Open Source Program Offices Gaining Favor Inside More Companies

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by | September 5, 2018

More than half of companies surveyed for a new study have established open source program offices or plan to create one in the next year.

Growing open-source software use inside businesses is causing more companies to create formal open-source program offices within their operations to encourage, organize and support the use of open-source code.

That’s the conclusion of the new 2018 Open Source Program Management Survey, conducted by The Linux Foundation in collaboration with the TODO Group and The New Stack, which found that more than half (53 percent) of responding companies either already have such an office or will create one in the next year.

The study included responses from 748 people, nearly half of whom are developers. About one in five (21 percent) work at large companies with more than 10,000 employees, while 42 percent work inside small and midsize companies with 250 or fewer employees.

The creation of formal open-source programs is apparently becoming a best practice for companies in the technology, telecom/media and financial-services industries, the study reports.

A successful open-source program can greatly benefit corporate open-source use by establishing processes that enable developers and their teams and encouraging standard coding and organizational practices, processes, and tool sets,” according to the group.

The survey, which looks at the prevalence and outcomes of open-source programs among global Fortune 2000 businesses, found that open-source use has become commonplace among tech and non-tech companies, with some 72 percent of companies frequently using open source for noncommercial or internal reasons, and 55 percent using it for commercial products.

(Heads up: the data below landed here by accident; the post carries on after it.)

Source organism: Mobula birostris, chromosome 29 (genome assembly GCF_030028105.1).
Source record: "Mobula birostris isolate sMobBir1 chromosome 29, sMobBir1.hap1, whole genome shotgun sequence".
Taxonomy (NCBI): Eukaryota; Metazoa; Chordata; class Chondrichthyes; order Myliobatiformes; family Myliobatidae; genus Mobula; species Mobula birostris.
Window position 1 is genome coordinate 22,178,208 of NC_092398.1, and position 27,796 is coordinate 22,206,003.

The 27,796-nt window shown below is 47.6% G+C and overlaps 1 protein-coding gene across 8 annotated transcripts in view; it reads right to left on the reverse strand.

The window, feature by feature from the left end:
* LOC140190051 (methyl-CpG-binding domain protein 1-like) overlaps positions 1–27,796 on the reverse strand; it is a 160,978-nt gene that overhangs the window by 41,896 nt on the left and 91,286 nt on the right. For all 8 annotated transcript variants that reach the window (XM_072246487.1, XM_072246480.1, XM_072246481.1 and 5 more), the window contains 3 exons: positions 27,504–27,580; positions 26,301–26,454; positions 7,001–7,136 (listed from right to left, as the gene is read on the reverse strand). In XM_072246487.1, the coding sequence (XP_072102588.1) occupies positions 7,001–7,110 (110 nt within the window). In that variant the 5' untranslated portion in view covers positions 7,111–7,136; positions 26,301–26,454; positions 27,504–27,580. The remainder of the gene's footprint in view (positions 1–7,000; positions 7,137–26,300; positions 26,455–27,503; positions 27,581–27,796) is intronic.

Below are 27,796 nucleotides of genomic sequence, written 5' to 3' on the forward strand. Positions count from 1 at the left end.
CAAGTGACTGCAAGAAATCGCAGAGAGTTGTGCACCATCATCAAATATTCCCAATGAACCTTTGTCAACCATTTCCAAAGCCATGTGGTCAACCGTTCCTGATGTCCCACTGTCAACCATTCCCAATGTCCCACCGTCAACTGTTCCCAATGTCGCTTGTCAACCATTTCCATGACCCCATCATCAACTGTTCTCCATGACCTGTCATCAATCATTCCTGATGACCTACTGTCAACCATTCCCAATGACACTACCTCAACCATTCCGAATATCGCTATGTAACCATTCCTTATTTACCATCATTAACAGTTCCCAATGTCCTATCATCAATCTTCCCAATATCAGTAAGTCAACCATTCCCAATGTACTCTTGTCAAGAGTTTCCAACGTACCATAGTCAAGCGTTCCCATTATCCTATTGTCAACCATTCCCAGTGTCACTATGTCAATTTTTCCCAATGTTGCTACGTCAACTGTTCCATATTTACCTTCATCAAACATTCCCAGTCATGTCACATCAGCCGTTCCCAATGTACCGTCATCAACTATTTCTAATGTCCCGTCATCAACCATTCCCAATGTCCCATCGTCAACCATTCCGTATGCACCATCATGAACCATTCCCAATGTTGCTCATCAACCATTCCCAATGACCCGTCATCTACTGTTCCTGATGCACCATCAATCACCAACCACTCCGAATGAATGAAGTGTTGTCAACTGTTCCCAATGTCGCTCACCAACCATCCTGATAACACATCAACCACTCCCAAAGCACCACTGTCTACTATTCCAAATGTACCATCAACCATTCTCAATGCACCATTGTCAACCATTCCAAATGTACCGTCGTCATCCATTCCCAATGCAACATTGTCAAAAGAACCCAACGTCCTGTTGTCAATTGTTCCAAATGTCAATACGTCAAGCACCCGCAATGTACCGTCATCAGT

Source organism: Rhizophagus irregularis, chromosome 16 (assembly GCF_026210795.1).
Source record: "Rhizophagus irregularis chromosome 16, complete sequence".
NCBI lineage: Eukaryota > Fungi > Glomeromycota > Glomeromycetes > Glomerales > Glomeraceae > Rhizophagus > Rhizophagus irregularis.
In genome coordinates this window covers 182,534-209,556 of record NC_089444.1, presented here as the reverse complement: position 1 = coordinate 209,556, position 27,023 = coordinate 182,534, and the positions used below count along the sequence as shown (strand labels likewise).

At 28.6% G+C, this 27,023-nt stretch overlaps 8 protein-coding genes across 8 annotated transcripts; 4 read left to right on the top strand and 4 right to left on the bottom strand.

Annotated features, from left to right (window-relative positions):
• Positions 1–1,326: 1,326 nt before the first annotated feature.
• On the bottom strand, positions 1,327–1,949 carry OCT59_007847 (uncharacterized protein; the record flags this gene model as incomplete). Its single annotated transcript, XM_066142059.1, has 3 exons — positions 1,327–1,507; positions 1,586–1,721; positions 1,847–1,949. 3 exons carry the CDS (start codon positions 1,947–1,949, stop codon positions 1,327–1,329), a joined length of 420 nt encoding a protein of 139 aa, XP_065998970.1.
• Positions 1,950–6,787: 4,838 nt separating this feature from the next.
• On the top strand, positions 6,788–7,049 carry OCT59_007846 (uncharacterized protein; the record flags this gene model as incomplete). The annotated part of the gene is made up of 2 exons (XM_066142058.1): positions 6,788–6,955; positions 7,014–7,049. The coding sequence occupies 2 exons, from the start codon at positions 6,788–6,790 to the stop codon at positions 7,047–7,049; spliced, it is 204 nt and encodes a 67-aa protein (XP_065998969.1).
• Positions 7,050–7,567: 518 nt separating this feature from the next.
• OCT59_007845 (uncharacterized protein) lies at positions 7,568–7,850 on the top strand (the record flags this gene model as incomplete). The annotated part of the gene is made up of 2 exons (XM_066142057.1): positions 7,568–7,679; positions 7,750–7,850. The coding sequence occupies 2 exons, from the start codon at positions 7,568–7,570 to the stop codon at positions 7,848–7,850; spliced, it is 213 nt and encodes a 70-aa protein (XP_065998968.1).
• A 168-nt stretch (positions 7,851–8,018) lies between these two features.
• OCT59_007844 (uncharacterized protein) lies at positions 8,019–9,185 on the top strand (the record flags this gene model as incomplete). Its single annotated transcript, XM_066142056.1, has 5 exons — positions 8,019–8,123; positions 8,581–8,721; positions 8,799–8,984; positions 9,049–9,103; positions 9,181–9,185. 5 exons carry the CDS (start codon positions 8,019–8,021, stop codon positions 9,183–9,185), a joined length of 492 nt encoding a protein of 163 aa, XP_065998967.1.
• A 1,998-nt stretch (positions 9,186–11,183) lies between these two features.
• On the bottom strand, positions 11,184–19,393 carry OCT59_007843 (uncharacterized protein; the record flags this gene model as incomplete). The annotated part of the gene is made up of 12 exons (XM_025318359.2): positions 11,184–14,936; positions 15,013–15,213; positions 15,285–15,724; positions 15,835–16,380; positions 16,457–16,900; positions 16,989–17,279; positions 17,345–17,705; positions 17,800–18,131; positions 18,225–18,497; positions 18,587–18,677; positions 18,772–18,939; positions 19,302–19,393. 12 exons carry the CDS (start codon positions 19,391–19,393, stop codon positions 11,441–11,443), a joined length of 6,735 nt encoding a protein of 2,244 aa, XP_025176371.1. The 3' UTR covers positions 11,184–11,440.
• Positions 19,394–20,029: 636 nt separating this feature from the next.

Three in five (59 percent) of the survey’s respondents whose companies already have an open-source program office said that open-source programs are very critical or extremely critical to the success of their engineering and product teams, while 70 percent whose companies don’t yet have an open-source program office said they believe it would have a positive impact on their company.

The study’s respondents also said the top three benefits of managing an open-source program are increased awareness of open-source usage and dependencies, increased developer agility and speed, and better license compliance.

Respondents also reported that about two in three (63 percent) large companies are likely to run an open-source program office, compared to only 37 percent of smaller companies.

Open-source program offices tend to start informally as a working group or through the work of a few key developers before evolving into formal programs over time, the report said. About 41 percent of such offices typically start within a company’s software engineering or development department.

Chris Aniszczyk, CTO of the Cloud Native Computing Foundation and co-founder of the TODO Group at The Linux Foundation, said the survey gives a graphic look at the importance and growing use of open source in businesses today.

“Almost every organization today uses open-source code and it has become table stakes for most businesses, even though it’s not always fully understood at the executive or strategic level,” said Aniszczyk. “The results of the Open Source Program Management Survey point to a growing awareness by decision makers of the need for formal open-source programs and policies to manage how open-source code is used and produced, as well as an increasing understanding of how it can be strategically integrated into a company’s business plans.”

Rob Enderle, principal analyst with Enderle Group, told Channel Futures that the lure of open-source program offices is a case of wanting to centralize and protect open-source resources to help avoid mistakes.

“Open source requires a discipline to ensure related risks are in line with company policy and that usage and practices don’t open the firm up to litigation for license violations,” said Enderle. “If you don’t focus on maintaining the competence, you could lose it and suddenly have people taking avoidable foolish risks because they don’t know any better.”


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